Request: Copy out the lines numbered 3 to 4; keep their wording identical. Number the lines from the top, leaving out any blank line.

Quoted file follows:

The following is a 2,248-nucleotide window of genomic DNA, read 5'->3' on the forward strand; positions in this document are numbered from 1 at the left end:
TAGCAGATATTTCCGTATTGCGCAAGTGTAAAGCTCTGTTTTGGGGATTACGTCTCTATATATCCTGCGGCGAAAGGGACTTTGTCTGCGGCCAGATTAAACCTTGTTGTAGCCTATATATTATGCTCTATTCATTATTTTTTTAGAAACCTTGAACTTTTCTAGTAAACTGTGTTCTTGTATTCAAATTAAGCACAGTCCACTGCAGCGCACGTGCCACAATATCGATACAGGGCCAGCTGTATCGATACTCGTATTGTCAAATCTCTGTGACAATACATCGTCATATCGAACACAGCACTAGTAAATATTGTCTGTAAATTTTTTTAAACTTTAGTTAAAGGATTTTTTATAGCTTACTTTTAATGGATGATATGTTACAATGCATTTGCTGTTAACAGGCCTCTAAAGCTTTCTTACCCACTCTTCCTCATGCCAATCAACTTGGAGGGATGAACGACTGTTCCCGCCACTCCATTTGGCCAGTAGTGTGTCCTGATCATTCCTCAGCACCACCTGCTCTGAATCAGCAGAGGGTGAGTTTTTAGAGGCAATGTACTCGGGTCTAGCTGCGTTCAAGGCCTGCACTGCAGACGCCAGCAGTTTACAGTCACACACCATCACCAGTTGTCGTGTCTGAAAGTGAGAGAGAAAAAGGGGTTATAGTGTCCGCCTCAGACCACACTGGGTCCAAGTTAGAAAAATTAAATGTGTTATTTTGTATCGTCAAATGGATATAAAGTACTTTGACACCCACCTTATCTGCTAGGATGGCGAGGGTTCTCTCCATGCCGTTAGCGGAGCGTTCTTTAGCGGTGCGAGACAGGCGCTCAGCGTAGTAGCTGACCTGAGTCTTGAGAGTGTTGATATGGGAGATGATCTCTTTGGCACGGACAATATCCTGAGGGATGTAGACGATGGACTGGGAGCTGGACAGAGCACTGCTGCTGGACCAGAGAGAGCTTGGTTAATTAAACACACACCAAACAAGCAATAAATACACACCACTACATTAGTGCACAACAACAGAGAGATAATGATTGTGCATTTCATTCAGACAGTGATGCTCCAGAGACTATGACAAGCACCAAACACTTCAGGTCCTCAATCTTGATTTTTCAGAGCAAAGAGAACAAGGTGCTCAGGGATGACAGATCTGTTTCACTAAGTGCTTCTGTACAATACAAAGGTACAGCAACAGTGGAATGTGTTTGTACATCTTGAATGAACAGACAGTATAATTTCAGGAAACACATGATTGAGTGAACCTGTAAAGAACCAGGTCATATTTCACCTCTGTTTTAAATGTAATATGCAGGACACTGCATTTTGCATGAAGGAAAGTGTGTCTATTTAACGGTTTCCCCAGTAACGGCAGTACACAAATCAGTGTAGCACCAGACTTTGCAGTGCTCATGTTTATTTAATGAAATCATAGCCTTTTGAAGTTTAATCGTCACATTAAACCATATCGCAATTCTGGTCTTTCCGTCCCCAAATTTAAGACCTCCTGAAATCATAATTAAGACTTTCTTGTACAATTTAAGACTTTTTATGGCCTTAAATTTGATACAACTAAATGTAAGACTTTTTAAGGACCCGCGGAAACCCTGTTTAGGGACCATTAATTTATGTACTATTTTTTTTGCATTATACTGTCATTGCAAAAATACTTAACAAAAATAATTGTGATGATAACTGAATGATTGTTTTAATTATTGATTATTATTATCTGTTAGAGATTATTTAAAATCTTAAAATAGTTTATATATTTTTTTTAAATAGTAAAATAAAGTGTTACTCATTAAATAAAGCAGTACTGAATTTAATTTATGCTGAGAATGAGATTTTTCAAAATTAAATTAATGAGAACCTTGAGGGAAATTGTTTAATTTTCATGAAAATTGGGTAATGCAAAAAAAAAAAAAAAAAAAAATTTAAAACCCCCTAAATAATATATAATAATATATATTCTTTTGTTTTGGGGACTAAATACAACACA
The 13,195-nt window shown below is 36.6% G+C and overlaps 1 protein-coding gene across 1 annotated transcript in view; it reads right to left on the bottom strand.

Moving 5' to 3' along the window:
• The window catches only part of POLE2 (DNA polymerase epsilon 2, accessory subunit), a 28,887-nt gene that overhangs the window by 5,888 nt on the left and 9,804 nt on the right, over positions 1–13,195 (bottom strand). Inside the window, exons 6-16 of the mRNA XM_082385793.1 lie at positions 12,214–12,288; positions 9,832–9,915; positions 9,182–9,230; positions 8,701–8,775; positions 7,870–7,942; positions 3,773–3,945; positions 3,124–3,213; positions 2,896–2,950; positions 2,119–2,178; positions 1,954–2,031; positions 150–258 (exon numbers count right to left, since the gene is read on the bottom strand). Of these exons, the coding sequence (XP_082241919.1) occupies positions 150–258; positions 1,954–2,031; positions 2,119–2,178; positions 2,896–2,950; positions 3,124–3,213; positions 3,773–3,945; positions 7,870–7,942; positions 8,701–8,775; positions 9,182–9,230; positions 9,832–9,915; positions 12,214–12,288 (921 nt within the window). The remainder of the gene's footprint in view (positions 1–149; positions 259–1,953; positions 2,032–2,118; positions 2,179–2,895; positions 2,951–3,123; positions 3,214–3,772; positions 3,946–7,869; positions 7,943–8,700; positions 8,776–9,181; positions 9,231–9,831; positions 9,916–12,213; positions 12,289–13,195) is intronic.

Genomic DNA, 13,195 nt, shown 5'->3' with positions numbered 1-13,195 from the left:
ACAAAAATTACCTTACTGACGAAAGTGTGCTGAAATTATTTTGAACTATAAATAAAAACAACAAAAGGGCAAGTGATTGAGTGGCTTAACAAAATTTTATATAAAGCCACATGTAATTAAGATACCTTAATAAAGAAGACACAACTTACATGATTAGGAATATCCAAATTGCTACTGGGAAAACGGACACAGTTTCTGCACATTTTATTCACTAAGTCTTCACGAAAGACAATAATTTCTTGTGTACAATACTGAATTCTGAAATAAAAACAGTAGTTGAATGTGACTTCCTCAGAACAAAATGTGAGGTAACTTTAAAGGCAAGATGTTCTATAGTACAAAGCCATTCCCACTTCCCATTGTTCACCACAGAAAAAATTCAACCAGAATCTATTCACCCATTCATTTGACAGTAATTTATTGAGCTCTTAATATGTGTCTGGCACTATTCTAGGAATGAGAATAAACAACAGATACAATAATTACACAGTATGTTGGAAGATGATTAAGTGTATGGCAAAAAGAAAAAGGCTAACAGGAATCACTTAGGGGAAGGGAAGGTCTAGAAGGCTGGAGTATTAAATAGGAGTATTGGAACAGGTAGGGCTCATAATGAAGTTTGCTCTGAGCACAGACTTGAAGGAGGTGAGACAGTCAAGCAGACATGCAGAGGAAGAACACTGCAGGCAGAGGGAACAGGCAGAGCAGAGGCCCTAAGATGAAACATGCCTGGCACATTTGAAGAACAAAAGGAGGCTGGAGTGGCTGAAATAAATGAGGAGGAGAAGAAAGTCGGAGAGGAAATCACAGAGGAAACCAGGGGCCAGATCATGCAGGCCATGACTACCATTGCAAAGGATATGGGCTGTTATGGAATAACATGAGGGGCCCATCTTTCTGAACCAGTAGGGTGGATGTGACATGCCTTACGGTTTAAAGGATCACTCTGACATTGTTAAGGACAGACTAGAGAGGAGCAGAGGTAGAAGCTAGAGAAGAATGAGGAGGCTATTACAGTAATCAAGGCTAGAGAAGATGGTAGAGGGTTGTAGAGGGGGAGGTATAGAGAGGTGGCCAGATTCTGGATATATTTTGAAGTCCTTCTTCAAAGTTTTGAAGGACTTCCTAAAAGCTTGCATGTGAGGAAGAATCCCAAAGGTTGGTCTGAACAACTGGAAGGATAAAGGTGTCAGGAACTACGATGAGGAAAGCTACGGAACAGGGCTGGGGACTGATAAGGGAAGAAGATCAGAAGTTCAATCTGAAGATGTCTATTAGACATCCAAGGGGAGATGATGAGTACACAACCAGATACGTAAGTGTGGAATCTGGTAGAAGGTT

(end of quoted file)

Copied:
The 13,195-nt window shown below is 36.6% G+C and overlaps 1 protein-coding gene across 1 annotated transcript in view; it reads right to left on the bottom strand.

Moving 5' to 3' along the window: